“Kara Walker: My Complement, My Enemy, My Oppressor, My Love,” organized by Philippe Vergne and Yasmil Raymond, both from the Walker Art Center, Minneapolis, MN. Whitney Museum of American Art, , New York, NY. Through Feb. 3. UCLA Hammer Museum, Los Angeles, CA March 2 to June 8, 2008.
At Time Out New York, Howard Halle addresses the difficulty in reviewing such a racially-charged show. He asks “What do you say about an artist you can�t really criticize because doing so exposes your own squeamishness and contradictory views about race? That, I suppose, is the beauty of Kara Walker�s work, from a strategic standpoint anyway: It�s virtually criticproof. As for visual rewards, Walker�s multimedia depictions of an antebellum Grand Guignol of sexual violence and abjection certainly make ugly verities alluring. Still, I can�t say I�ve ever been a real fan of the artist, and this survey at the Whitney does little to change my mind. Walker may be important, but her work has always struck me as being more of an excursion into her personal hang-ups than an exorcism of the country�s racial psychosis. Her cotillion of horrors�the pickaninnies trailing feces, the Negroes choking on massa�s cock�grabs you by the throat, but to what end? As an object lesson in history, or as a form of elitist titillation? I�ll leave it to others to enjoy Walker�s visual equivalent of erotic asphyxiation, but as Samuel Goldwyn once remarked, include me out.”
In The Village Voice, Christian Viveros-Faun� swoons over Walker’s “uniquely nimble artistic performance. ….A perfect melding of subject and object, Walker’s silhouettes�which, as she points out, ultimately read clear as Rorschach tests�proved coal-black, diamantine receptacles with which to carry a welter of purposely conflicted values. A Trojan horse containing small devils of smiling malice, her gorgeously drawn comedies of miscegenation have, for more than a decade now, consistently pushed all the right buttons and a good many of the wrong ones, too.”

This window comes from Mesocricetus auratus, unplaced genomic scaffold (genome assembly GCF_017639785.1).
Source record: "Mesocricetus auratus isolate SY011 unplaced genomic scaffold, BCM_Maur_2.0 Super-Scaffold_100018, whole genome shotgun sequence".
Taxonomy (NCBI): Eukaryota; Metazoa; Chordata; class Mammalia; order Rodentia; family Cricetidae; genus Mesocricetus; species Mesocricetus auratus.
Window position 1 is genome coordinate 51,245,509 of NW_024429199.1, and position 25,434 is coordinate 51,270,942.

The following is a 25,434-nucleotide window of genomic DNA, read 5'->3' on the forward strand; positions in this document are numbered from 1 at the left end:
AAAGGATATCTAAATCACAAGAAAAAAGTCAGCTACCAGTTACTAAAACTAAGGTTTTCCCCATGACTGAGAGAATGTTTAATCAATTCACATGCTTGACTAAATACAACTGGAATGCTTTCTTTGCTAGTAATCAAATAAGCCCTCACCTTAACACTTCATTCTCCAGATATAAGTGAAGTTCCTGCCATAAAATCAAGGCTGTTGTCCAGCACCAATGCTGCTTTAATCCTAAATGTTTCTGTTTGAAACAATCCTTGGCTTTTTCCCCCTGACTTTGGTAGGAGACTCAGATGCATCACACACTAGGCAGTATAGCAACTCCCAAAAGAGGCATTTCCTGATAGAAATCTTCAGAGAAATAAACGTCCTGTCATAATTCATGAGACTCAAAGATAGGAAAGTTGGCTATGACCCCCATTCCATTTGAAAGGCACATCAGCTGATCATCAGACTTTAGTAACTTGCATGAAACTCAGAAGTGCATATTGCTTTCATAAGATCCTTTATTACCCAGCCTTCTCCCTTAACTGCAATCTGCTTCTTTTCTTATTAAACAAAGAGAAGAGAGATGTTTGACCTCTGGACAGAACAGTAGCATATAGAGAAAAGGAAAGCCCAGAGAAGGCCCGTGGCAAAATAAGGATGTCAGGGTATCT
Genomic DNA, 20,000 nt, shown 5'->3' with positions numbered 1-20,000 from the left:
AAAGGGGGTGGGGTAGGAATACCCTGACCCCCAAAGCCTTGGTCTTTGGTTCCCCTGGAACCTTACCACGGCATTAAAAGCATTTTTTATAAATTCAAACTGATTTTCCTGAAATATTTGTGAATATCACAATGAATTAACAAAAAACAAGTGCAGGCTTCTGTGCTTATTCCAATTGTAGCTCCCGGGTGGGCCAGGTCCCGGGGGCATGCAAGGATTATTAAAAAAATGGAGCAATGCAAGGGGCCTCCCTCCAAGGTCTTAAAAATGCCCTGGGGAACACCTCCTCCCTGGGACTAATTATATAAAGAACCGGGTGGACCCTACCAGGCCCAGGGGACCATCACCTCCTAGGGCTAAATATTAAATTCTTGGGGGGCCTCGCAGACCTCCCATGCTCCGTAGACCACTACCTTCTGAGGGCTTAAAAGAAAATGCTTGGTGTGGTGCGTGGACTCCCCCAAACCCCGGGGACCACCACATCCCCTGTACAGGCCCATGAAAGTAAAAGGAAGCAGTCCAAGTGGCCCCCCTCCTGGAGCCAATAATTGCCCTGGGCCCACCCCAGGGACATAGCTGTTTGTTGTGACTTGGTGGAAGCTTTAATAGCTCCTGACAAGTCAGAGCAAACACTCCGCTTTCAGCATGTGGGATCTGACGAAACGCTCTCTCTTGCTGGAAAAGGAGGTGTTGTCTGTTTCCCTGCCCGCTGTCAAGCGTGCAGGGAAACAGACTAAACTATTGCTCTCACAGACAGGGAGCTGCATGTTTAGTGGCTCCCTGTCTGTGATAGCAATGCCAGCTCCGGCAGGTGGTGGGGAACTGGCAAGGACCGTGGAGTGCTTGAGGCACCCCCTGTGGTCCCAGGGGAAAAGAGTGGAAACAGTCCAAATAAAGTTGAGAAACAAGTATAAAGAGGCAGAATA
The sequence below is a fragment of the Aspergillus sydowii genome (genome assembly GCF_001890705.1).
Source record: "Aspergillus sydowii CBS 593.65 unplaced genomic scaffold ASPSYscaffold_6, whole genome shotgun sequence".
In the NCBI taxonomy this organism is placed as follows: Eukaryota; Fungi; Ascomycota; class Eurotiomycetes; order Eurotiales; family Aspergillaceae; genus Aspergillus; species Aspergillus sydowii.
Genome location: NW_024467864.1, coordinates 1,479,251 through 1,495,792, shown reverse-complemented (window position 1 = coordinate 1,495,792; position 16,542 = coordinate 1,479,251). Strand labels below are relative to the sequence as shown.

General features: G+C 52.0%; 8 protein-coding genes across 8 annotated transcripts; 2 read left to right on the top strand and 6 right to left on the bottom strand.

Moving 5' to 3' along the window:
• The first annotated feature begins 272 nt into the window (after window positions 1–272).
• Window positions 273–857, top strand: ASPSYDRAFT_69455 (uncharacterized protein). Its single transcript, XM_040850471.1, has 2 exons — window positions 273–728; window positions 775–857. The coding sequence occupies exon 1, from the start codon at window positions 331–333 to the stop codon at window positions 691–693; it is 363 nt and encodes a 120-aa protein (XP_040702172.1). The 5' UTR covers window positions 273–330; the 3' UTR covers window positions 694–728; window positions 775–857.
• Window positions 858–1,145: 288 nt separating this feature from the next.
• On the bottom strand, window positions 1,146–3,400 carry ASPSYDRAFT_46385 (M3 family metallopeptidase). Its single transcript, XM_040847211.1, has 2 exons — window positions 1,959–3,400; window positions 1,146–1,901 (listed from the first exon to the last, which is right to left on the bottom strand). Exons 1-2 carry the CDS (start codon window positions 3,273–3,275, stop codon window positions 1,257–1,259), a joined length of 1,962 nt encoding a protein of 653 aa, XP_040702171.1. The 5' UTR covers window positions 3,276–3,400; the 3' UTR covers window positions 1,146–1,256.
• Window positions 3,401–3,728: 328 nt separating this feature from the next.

In the Washington Post, Robin Givhan would like to see an end to the soul searching aroused by clich�ed symbols of oppression. “It is impossible to feel good looking at Walker’s work. It comes at you like a relentless nightmare. Walker drags everyone who dares to view her work down into the muck. The show’s title, ‘My Complement, My Enemy, My Oppressor, My Love,’ points to the complexity of the black-white relationship. Her work has been criticized by other artists, intellectuals and collectors as exploiting stereotypes. Of mocking or aggravating the victim’s suffering. And maybe she does. Is that unfair? Or tough love? Will it ever be possible to remember the horrible history of lynching while neutering a loop of rope of its ability to incite?…Walker’s artwork questions how much power is robbed from victims and how much power they give up. In that spirit, the next time a loop of rope is hung from a tree — and surely, sadly, there will be another — instead of asking ‘When is the vigil?,’ one might also ask: ‘Should this cowardly declaration of power be validated by so much righteous outrage?’ “
Kara Walker’s racy cutouts arrive at the Whitney